1. Recite Your Mantra – The recitation of a mantra can really help get you though some tough times. Like I said, I like to repeat, “Gut Check” over and over – sometimes out loud – when I am struggling. I have also been known to repeat “The only distance that matters is the distance I cover in the next step.” My military memories usually bring out, “Left, Right, Left, Right, Left, Right, KILL”. A mantra gives you a cadence and can almost put you in a trance, taking you away from the immediate pain and discomfort. Before you know it, the food or gel has kicked in and you start feeling better.
2. Always Talk to Strangers – Yes, I know your mama told you not to. I am telling you to throw that shit out the window. For me one of the best ways to pass time on a long ultra is to take the time to talk to other ultrarunners. Most do so more than willingly – even if they may be too shy to initiate the conversation. We all know how shy ultrarunners can be…yes that’s sarcasm. The truth is, most of them are just WAITING to tell you about other runs they have done, PRs, or their entire life story. If someone does not feel like talking, chances are they will either tell you, not respond, or speed away. I have made some awesome friendships that started just by chatting on the trail. Miles will melt behind you.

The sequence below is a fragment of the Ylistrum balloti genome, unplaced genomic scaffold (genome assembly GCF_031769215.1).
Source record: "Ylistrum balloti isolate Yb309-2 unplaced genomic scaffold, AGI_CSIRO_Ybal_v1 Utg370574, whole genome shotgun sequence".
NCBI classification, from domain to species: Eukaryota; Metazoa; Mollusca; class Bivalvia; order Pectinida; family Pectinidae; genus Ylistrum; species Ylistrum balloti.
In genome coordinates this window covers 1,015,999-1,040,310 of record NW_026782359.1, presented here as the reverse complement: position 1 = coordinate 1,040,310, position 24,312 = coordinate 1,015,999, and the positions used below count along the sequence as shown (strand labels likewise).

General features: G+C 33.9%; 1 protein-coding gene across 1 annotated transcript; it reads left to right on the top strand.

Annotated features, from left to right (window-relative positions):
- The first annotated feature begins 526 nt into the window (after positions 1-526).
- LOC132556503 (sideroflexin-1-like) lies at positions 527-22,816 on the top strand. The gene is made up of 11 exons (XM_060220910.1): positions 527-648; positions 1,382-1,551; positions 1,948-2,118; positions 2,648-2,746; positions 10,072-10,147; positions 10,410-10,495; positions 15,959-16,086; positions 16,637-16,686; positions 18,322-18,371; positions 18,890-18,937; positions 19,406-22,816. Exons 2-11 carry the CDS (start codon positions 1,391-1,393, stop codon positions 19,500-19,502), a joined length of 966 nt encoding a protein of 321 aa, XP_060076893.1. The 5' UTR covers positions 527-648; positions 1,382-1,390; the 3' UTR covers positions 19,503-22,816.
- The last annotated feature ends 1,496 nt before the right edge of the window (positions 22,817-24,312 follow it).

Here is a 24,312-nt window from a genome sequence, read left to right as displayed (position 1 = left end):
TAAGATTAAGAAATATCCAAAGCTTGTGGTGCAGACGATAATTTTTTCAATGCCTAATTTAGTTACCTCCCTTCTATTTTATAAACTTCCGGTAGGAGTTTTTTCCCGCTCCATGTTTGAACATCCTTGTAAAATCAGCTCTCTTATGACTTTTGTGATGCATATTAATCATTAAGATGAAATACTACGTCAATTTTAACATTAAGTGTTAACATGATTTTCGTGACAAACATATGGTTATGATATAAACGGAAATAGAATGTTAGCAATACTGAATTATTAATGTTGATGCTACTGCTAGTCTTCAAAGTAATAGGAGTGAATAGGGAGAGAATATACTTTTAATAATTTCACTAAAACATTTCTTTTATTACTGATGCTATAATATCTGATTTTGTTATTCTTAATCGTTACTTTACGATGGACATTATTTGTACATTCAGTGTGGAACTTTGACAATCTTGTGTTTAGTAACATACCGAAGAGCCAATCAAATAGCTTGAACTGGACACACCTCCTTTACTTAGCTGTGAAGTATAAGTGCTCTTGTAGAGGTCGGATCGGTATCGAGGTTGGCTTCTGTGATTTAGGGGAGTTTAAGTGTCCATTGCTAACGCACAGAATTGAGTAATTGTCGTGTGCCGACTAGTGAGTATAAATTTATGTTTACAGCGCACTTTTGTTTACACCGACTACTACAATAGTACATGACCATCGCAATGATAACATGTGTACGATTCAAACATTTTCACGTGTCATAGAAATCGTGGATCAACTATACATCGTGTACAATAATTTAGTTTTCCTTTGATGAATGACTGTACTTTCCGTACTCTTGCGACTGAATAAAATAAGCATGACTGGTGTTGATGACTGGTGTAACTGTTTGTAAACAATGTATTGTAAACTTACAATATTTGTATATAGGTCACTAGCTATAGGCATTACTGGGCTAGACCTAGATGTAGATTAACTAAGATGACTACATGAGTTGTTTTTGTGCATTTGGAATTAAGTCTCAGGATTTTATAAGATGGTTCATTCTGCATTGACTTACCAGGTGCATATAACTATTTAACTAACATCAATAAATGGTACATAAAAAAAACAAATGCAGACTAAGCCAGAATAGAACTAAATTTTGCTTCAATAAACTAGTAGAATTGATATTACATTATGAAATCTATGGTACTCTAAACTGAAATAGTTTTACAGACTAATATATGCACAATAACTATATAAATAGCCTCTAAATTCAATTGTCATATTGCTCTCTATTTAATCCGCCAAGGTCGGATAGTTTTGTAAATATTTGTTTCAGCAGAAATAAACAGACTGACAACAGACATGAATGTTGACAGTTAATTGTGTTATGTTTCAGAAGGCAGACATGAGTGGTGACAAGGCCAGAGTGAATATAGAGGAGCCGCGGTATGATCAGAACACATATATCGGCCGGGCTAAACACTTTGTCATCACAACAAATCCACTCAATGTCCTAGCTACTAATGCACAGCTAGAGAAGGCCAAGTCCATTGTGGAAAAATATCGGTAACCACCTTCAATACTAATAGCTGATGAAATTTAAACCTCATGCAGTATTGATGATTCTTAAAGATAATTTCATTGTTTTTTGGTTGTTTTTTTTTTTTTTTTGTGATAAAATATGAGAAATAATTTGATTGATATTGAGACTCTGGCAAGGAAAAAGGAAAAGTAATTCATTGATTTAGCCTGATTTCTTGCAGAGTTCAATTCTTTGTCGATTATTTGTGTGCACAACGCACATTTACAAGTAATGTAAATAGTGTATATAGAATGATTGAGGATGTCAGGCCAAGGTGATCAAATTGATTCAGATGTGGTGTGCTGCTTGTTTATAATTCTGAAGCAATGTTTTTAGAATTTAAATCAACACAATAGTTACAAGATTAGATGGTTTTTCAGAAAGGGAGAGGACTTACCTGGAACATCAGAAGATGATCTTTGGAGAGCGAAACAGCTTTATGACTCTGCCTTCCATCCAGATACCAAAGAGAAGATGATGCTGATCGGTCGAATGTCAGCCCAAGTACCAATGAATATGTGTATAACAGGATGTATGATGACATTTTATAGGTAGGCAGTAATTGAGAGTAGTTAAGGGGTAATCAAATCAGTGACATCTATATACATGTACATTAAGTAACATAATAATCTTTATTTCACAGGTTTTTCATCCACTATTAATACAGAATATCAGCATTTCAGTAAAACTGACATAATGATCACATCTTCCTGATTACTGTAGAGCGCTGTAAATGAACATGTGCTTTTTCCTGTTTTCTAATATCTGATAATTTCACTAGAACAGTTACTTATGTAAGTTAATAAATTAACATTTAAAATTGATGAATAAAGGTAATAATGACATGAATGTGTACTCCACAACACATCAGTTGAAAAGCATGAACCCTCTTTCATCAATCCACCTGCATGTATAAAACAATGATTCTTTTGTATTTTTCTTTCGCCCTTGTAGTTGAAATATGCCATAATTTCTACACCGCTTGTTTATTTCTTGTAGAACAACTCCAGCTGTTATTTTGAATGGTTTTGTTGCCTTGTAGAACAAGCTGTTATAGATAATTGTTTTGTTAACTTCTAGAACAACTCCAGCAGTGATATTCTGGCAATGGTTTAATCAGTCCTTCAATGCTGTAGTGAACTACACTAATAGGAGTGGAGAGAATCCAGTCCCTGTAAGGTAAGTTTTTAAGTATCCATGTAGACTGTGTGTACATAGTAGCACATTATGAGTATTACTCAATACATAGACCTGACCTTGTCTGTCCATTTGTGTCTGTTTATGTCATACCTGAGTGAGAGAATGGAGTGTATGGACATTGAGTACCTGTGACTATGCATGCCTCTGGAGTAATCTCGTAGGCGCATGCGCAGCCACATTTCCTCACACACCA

3. Visualize – If there is no one around to talk to, your mantra has gone stale, you can’t stand to listen to one more Pantera jam, and you are struggling with some pain I have the answer. I know this sounds weird, but it works for me more often than not. I visualize my body as some sort of biological factory and dispatch commandos, medics, and engineers to take care of the pain and repair the injury that which is inflicting it. Yes this is pretend…it is a scenario in my imagination. I once ‘saw’ the pain as black ooze dripping off the tattered machinery which was working my knee joint as it was being dismantled by slug-looking creatures. The elite commandos I deployed killed the baddies while the engineers cleaned and repaired the machines. By the time I thought the scenario through in my mind, my knee felt better. Don’t call me nuts until you try it. What else do you have to do during your umpteenth consecutive hour of running?
All ultras require some serious gut-checking. Looking at the weather forecast for Praire Spirit 100 it is clear that this “beginner level” trail may require even a little more perseverance than you had in mind. Gut check time.
What techniques do you do to occupy your mind and keep your body moving during an ultra? I would love to hear them.
See you all at Prairie Spirit! As always, BE EPIC.